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SAT0392 The Drug Survival of Anti-Tumour Necrosis Factor (TNF) Treatment in A UK Cohort of Axial Spondyloarthritis Patients
  1. F. Yahya1,2,
  2. C. Cavill1,
  3. J. Berry-Jenkins1,
  4. D. Bond1,
  5. C. Boyle1,
  6. R. Sengupta1,3
  1. 1Rheumatology, Royal National Hospital for Rheumatic Diseases, Bath, United Kingdom
  2. 2Department of Medicine, University Malaya, Kuala Lumpur, Malaysia
  3. 3University of Bath, Bath, United Kingdom


Background The use of anti-Tumour Necrosis Factor (TNF) therapy has made a huge impact in the treatment of axial spondyloarthritis (axSpA) patients which include ankylosing spondylitis (AS) and non-radiographic axial spondyloarthritis (nr-axSpA). Patients typically commence these drugs if they fulfil criteria set out by the National Institute for Health Care and Excellence (NICE) guidelines1. Continuation of anti-TNF therapy depends on their response, or the occurrence of adverse events (AEs). Current NICE guidelines allow switching to an alternative anti-TNF if side effects occur early in the treatment course. However, few studies have provided data regarding the patterns of drug survival and reasons for discontinuation of anti-TNF in a UK cohort of AxSpA patients2.

Objectives To analyse the long-term survival of anti-TNF in AS patients and the reasons for switching anti-TNF therapy in a UK cohort.

Methods We conducted a retrospective analysis of patients who fulfilled AS or nr-axSpA ASAS Classification criteria3, aged 18 years or above, who received at least one anti-TNF agent at the Royal National Hospital for Rheumatic Diseases (RNHRD) Bath. Data were collected from review of the patients' medical notes. Data included the types and duration of anti-TNF used, and the reasons anti-TNF therapy needed to be stopped or changed. The initial anti-TNF agent prescribed is described as the index treatment.

Results 305 patients,with a mean age of 49.7 (SD12.81), were recruited from the RNHRD AxSpA Biologics database. 261 patients were included in the final data analysis with 90.8% fulfilling the modified New York criteria. Female n=63 (24.1%). The index anti-TNF treatment were Adalimumab n=123 (47.1%), Etanercept n=84 (32.2%), Golimumab n=27 (10.3%), Certolizumab pegol n=15 (5.7%), and Infliximab n=12 (4.6%). 110 (40.4%) patients had to discontinue their index treatment. The most frequent reasons for discontinuation of index anti-TNF included AEs n=36 (36.4%) and loss or lack of efficacy (LOE) n=34 (34.3%). In patients who proceeded to switch to a 2nd anti-TNF, the main reason for stopping the index anti-TNF was AEs n=18 (40%). 26 (57.8%) patients stopped their 2nd anti-TNF treatment with LOE n=12 (46.1%) as the main reason. 6 (23.1%) patients proceeded to have a 3rd anti-TNF with 3 (50%) patients had to stop this completely.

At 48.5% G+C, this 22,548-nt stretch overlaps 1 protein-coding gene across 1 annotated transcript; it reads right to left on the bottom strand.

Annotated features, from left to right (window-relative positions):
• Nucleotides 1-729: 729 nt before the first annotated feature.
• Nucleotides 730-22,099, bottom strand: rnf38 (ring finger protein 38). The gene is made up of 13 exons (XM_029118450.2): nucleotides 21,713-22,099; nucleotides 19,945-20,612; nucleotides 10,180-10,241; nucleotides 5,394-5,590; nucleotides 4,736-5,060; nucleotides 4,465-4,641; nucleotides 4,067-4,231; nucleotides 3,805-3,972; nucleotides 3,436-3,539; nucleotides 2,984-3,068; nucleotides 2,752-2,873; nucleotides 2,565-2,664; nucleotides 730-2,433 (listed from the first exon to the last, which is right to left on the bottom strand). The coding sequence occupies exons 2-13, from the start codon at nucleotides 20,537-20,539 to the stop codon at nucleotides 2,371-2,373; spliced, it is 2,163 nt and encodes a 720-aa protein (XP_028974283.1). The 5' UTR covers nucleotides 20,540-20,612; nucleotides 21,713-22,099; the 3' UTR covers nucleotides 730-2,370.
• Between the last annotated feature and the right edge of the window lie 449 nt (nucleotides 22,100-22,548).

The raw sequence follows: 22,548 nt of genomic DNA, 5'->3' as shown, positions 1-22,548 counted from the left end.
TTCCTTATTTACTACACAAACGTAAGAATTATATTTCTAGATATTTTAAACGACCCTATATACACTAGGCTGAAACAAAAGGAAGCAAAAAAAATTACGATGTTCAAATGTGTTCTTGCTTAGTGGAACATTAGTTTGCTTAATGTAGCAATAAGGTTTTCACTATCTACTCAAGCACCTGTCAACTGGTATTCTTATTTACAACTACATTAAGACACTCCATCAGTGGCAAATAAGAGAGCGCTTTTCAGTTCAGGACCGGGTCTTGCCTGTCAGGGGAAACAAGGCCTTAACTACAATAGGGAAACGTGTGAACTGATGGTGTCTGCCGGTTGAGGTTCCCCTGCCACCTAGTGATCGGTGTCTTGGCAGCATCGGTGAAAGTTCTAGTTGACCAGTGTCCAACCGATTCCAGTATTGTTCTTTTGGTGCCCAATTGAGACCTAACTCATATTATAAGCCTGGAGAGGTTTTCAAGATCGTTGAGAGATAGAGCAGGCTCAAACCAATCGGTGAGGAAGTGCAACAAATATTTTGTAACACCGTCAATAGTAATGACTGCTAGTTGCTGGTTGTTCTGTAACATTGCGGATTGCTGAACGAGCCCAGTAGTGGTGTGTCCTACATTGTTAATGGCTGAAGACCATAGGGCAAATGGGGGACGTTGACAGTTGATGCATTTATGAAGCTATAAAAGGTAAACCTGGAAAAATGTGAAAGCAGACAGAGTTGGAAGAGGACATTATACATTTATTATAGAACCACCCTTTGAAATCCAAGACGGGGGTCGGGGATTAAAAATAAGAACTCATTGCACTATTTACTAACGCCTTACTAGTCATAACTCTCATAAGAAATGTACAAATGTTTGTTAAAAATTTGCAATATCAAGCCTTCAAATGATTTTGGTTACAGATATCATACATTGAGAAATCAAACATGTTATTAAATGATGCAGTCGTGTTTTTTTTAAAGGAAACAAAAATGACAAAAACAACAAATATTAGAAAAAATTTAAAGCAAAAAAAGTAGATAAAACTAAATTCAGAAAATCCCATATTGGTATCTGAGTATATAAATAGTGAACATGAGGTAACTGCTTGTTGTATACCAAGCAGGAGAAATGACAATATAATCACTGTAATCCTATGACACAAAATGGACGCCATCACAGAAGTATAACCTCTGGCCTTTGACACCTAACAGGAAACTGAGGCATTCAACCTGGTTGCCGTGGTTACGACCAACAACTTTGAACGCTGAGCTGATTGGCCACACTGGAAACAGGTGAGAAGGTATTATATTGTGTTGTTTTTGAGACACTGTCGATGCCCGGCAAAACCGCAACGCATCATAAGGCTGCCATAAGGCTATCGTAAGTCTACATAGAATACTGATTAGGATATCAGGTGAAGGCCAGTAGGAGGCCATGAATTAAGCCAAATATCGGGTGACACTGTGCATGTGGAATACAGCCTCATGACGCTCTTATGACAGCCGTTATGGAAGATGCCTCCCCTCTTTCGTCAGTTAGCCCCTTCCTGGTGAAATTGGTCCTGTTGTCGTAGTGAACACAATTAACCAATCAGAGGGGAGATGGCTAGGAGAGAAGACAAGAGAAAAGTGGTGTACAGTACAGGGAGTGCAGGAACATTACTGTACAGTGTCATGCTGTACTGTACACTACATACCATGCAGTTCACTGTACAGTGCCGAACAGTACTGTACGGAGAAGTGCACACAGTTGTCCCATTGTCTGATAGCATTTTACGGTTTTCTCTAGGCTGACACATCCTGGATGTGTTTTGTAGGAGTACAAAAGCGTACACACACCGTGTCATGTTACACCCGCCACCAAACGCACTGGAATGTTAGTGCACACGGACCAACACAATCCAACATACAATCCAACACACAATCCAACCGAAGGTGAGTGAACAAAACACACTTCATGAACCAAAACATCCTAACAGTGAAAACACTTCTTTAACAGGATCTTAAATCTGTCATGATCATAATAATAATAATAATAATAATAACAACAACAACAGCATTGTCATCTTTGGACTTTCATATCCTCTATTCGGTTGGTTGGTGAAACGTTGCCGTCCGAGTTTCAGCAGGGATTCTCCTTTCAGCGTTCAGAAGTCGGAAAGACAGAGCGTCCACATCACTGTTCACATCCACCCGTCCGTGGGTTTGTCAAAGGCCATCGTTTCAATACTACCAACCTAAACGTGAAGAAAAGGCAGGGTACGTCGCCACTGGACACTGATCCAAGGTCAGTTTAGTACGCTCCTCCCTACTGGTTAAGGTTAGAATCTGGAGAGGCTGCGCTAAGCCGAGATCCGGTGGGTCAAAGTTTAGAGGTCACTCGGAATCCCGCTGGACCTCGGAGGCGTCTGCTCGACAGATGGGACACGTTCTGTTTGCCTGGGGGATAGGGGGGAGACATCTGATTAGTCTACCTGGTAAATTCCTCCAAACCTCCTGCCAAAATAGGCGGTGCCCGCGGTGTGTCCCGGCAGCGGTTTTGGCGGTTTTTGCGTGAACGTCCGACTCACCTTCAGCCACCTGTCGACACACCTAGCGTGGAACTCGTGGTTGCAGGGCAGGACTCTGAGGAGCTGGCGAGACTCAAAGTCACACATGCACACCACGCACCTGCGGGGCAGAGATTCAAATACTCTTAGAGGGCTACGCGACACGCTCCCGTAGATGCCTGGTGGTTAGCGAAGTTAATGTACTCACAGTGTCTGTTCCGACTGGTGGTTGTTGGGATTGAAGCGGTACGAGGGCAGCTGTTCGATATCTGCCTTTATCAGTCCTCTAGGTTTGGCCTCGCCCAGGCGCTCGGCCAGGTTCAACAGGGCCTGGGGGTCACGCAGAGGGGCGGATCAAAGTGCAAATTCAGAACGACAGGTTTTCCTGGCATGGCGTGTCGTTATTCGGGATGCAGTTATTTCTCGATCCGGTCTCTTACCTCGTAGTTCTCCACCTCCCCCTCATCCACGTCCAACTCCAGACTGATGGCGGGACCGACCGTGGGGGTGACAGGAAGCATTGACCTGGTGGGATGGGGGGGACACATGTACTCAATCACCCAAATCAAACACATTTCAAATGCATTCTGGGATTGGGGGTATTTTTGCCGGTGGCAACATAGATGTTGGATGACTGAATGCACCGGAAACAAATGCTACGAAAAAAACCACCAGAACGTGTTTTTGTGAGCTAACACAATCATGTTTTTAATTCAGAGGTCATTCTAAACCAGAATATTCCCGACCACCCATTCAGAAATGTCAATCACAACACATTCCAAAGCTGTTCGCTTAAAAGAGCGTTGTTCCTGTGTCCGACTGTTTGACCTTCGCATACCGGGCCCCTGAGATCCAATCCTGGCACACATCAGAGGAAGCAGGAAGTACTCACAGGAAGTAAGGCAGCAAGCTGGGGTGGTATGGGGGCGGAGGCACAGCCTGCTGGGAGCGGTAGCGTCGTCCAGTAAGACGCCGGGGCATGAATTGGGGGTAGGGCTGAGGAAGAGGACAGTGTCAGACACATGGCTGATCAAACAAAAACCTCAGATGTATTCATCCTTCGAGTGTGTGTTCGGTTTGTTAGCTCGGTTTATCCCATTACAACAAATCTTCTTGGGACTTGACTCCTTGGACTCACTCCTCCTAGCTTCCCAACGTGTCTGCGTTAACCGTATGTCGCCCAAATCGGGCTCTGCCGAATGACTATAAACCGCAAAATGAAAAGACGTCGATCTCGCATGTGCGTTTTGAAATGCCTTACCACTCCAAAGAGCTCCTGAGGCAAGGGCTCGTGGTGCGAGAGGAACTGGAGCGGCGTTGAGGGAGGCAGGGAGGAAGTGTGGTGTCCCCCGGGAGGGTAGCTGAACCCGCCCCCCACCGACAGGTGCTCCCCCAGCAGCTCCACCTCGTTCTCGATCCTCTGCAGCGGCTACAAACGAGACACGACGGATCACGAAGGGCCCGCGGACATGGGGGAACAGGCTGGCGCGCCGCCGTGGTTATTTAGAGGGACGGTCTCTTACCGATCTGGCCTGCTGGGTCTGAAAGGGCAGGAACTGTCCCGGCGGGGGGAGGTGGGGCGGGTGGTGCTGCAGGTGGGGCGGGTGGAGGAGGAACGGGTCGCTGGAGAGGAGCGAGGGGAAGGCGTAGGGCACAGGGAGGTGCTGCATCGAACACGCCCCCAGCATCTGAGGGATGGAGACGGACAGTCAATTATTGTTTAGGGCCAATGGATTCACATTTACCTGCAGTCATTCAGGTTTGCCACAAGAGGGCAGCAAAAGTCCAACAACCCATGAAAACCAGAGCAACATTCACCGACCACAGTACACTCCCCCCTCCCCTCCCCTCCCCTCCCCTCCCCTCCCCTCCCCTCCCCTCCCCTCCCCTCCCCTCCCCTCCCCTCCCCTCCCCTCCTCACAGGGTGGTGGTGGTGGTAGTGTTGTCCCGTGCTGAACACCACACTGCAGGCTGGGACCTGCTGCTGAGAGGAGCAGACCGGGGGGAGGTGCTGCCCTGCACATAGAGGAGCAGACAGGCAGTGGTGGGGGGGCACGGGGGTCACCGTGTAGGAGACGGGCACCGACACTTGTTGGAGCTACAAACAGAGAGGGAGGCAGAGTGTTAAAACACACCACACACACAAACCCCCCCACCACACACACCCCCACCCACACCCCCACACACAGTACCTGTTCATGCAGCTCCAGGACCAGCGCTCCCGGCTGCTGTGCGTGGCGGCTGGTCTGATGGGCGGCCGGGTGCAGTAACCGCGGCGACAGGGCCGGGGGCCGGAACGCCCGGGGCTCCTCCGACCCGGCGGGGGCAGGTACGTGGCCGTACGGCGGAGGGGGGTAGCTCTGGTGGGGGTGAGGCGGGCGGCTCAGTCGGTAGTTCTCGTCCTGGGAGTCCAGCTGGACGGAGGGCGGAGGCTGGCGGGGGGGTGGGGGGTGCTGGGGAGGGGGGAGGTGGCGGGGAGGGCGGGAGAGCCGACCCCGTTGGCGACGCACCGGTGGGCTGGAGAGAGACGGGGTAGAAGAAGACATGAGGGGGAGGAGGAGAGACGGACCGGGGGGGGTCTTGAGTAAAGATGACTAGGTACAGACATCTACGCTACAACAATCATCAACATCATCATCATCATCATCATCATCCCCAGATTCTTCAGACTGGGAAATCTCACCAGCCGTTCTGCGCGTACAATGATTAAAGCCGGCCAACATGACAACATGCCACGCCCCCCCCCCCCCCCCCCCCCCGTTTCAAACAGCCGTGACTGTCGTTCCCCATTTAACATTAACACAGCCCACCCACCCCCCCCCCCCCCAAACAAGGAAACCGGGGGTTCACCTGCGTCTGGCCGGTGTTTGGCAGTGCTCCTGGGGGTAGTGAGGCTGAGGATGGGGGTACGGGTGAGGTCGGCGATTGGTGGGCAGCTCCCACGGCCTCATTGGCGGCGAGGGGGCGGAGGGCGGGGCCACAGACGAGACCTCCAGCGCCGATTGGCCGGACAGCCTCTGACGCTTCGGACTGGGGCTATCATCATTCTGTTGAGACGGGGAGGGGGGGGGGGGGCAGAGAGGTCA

Conclusions About half of the patients had to discontinue their anti-TNF treatment either as an index treatment or subsequent treatment. The most common reason for stopping anti-TNF treatment in our cohort was due to adverse events. 45.5% of patients switched to a second anti-TNF agent and 23.1% of the patients switched from a second to a third anti-TNF agent.

  1. NICE Technology Appraisal Guidance (TA143): Adalimumab, Etanercept and infliximab for ankylosing spondylitis. 2008.

  2. Rosales-Alexander JL, Aznar JB, Pérez-Vicente S, et al.Drug survival of anti-tumour necrosis factor α therapy in spondyloarthropathies: results from the Spanish emAR II Study. Rheumatology 2015; 54 (8):1459–1463.

  3. Rudwaleit M, van der Heijde D, Landewé R, et al. The development of Assessment of Spondyloarthritis international Society classification criteria for axial spondyloarthritis (part II): Validation and final selection. Ann Rheum Dis 2009; 68: 777–783.

Disclosure of Interest None declared

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